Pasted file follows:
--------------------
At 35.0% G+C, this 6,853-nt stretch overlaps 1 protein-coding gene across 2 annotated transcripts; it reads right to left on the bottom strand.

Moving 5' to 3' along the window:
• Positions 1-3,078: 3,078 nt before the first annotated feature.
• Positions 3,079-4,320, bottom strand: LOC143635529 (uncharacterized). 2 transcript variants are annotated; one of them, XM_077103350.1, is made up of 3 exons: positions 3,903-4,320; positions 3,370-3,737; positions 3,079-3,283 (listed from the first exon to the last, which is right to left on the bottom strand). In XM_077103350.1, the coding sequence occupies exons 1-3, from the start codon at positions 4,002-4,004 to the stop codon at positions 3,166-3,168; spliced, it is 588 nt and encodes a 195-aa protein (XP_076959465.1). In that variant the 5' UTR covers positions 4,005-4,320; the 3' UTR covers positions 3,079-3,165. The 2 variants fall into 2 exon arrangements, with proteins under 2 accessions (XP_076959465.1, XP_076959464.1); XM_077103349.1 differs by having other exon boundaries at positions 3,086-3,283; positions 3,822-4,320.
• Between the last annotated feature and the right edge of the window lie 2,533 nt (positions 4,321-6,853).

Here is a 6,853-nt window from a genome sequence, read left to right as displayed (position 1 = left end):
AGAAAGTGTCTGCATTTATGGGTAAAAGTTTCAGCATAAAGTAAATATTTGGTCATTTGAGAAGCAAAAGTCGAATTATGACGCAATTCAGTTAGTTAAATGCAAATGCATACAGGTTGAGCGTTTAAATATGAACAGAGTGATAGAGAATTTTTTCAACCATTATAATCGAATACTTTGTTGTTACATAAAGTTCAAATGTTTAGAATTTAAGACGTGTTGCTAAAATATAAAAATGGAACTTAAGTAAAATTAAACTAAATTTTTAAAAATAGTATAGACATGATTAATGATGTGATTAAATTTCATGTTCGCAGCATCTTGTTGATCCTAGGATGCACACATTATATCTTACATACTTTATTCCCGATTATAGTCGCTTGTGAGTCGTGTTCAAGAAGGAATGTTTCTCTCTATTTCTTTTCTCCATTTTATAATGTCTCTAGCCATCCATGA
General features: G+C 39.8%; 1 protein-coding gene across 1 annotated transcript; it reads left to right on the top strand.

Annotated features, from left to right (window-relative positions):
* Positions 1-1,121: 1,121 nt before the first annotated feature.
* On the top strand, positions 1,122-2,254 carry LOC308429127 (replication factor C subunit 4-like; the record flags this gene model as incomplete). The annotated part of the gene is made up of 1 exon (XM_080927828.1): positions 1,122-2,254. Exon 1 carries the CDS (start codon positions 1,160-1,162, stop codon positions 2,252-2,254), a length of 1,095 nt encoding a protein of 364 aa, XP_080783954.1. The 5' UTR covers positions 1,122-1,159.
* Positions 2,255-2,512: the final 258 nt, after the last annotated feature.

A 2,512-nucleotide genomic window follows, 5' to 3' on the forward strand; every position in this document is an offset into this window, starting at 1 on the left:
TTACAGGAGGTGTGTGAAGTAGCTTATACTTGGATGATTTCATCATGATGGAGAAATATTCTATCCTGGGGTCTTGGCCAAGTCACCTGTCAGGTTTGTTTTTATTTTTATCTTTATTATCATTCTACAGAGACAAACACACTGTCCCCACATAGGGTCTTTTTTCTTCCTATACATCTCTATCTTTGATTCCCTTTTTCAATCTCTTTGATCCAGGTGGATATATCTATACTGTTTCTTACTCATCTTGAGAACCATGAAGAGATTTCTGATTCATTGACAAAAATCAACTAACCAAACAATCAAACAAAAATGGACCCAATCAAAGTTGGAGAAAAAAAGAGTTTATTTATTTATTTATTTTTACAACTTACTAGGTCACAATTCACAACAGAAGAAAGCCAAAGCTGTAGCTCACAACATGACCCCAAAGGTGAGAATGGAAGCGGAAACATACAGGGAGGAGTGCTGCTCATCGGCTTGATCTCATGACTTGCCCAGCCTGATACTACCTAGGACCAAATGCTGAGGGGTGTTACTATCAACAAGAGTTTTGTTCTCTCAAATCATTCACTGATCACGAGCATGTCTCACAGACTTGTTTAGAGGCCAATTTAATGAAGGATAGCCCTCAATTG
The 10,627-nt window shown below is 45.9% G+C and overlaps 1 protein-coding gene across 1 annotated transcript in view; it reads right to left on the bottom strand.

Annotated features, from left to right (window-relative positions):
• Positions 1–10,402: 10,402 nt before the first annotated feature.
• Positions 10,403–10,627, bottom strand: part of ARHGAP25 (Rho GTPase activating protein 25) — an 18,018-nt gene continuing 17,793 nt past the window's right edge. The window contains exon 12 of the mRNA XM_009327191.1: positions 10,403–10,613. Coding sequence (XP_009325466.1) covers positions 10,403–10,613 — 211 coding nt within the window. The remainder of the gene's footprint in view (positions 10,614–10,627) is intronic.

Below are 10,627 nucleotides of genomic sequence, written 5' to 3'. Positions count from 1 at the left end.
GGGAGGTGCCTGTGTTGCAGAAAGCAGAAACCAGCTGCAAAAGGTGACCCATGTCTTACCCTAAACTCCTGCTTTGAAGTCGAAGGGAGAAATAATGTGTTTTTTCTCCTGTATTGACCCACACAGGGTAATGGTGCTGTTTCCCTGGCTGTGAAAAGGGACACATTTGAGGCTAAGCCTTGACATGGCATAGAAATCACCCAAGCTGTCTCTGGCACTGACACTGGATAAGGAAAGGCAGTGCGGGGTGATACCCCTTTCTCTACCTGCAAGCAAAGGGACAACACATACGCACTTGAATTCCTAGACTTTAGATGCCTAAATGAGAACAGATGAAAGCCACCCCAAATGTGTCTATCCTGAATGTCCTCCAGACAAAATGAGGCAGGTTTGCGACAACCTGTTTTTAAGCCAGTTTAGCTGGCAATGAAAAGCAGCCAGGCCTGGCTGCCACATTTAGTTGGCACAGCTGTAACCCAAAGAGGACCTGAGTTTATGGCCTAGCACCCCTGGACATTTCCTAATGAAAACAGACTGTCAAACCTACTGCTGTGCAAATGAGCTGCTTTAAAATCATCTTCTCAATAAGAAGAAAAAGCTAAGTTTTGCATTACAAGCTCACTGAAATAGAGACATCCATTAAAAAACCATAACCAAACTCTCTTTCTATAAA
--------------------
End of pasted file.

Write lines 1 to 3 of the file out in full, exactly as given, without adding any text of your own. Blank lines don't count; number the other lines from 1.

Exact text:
At 35.0% G+C, this 6,853-nt stretch overlaps 1 protein-coding gene across 2 annotated transcripts; it reads right to left on the bottom strand.

Moving 5' to 3' along the window:
• Positions 1-3,078: 3,078 nt before the first annotated feature.